General Motors Withdraws Request For $14.4 Billion Loan

General Motors has just withdrawn its request for a $14.4 billion low-interest loan from the United States Department of Energy.

This move will help separate GM from the heard, as both Ford and Nissan have used government funds for their clean-vehicle programs. The DOE founded the program, which is called the Advanced Technology Vehicles Manufacturing Loan Program, being used by the other two automakers in December of 2007.

General Motors had originally applied for the loan back in October of 2009 as it was emerging from bankruptcy. Now, with sales skyrocketing, GM is attempting to become more independent.

On top of separating themselves from the competition, GM has established that it no longer needs the help of the United States government, which now only owns 26.5 percent of the company following a successful initial public stock offering.

Based on the news of their loan request being withdrawn, GM Chief Financial Officer Chris Lidell had this to say:
"This decision is based on our confidence in GM's overall progress and strong, global business performance. Withdrawing our DOE loan application is consistent with our goal to carry minimal debt on our balance sheet."

Ford was given a loan of $5.9 billion under the new DOE program in 2009, while Nissan got $1.4 billion and Tesla Motors got $465 million. Chrysler applied as well, but there has been no ruling on whether they will be getting the money or not.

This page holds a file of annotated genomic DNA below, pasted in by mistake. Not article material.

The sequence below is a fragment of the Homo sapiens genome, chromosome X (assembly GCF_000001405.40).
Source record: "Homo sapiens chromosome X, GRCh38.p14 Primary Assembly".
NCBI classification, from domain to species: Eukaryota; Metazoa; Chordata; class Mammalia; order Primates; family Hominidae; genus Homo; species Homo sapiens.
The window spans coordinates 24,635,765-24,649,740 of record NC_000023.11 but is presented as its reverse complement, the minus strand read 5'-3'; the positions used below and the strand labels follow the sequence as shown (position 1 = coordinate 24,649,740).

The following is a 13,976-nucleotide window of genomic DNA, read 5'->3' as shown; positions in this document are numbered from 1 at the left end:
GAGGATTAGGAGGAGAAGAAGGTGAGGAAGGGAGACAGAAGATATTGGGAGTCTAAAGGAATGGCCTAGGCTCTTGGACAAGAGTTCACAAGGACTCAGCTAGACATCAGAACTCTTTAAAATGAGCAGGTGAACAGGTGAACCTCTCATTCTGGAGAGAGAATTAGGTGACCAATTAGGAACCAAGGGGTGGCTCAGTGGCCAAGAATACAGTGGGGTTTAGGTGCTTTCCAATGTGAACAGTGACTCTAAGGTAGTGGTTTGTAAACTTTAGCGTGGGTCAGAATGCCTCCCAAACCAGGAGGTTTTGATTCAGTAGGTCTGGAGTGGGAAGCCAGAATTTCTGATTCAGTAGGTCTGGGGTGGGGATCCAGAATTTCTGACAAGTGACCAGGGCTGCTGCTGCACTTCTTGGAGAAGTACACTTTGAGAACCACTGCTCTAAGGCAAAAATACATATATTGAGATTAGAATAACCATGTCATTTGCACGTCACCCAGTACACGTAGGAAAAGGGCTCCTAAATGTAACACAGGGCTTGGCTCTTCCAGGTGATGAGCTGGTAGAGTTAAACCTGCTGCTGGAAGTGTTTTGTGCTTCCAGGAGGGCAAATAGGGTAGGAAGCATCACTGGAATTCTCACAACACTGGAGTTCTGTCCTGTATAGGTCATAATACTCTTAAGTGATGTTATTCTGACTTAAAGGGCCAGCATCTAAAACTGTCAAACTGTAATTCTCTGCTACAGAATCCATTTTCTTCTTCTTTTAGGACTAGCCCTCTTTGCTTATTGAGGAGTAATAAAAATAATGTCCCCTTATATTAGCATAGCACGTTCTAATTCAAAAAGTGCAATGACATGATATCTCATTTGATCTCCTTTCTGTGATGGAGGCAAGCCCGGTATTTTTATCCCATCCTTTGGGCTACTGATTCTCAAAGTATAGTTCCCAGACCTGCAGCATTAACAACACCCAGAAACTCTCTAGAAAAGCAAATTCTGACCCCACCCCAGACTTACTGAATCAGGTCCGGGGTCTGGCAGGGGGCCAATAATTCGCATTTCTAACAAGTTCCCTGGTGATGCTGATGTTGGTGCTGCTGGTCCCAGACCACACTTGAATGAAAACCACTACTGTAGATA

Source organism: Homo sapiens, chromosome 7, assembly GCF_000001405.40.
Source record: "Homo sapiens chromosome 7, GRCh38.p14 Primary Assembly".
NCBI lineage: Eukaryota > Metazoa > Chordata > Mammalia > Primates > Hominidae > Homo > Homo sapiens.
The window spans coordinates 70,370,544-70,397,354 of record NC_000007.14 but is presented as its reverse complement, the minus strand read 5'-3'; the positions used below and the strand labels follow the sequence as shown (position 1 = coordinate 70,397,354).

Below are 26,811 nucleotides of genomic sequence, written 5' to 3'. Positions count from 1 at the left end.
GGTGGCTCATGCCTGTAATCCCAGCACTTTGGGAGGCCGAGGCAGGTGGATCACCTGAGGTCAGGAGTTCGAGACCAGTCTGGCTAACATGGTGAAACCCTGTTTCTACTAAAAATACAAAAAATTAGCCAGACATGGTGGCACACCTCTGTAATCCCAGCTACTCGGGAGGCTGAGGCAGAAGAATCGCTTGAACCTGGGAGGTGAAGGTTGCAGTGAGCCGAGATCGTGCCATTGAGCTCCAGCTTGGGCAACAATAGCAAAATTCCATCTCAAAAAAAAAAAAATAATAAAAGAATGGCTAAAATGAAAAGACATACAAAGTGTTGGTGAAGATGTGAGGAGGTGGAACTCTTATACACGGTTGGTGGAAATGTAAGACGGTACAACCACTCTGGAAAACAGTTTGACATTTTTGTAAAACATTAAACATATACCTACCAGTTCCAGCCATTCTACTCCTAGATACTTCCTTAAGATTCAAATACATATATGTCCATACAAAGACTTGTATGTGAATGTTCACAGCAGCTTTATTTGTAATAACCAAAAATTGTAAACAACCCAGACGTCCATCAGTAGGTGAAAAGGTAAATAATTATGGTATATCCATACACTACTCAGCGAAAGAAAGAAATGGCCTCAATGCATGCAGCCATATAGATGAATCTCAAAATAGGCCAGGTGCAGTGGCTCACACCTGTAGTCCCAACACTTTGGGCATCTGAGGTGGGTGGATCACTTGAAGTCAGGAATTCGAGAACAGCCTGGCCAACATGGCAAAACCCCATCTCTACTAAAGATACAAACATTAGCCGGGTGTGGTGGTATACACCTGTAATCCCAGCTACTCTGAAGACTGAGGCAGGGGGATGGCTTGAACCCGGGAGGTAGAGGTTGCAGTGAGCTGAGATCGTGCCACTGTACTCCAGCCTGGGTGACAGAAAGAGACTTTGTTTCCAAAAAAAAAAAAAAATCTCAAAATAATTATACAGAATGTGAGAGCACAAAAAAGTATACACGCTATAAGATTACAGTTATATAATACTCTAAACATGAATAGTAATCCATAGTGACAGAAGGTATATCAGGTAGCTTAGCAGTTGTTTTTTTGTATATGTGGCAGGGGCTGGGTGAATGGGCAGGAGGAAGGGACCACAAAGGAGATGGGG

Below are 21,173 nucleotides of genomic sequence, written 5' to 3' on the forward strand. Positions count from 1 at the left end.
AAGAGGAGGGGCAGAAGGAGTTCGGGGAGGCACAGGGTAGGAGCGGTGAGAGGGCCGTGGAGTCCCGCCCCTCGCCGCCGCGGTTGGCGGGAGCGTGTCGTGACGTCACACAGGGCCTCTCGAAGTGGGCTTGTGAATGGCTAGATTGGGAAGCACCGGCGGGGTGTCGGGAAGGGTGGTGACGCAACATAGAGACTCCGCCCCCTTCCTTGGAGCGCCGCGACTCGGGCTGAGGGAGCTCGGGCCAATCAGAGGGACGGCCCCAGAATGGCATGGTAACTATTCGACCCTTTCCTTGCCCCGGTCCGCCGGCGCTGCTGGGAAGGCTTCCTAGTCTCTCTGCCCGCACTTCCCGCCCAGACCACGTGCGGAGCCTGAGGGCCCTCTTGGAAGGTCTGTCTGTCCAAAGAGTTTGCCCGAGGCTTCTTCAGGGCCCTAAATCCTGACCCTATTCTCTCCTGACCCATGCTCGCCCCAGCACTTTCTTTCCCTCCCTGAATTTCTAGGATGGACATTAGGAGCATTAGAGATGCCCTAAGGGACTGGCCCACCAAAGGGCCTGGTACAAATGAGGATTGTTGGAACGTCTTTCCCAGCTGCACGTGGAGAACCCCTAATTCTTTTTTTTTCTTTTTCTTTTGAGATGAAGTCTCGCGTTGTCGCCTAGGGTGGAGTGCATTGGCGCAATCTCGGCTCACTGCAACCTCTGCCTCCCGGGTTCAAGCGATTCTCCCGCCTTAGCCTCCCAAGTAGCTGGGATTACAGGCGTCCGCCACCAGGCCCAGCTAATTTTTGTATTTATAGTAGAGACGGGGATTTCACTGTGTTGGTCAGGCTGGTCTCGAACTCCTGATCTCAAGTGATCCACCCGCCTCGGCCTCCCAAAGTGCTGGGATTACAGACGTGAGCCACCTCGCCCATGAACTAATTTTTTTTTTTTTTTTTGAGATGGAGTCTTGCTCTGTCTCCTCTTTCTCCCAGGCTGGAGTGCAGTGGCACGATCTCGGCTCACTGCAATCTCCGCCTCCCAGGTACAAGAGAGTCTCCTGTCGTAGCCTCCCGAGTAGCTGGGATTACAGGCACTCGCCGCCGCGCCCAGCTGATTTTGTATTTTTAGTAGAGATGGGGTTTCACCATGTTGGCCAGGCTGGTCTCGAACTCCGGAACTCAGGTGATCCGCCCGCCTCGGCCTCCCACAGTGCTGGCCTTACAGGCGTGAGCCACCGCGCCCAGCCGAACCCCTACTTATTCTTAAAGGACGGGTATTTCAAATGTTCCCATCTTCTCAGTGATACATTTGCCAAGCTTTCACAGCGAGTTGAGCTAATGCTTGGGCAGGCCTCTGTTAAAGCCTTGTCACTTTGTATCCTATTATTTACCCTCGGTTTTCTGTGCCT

The Advanced Technology Vehicles Manufacturing Loan Program was suppose to give automakers money towards updating factories to make vehicles that would get brilliant fuel economy. The program has $25 billion to hand out in total. This program is unrelated to the United States Treasury Department's Troubled Asset Relief Program, which funded automakers in their time of need.

Ford will use its funds for their engine plants in Dearborn, Michigan; Cleveland, Ohio; and Lima, Ohio, and to upgrade its transmission plants in Livonia, Michigan; Sterling Heights, Michigan; and Sharonville, Ohio. Ford will also upgrade its assembly plants in Chicago, Illinois; Louisville, Kentucky; Dearborn, Michigan; Wayne, Michigan; and Kansas City, Missouri.


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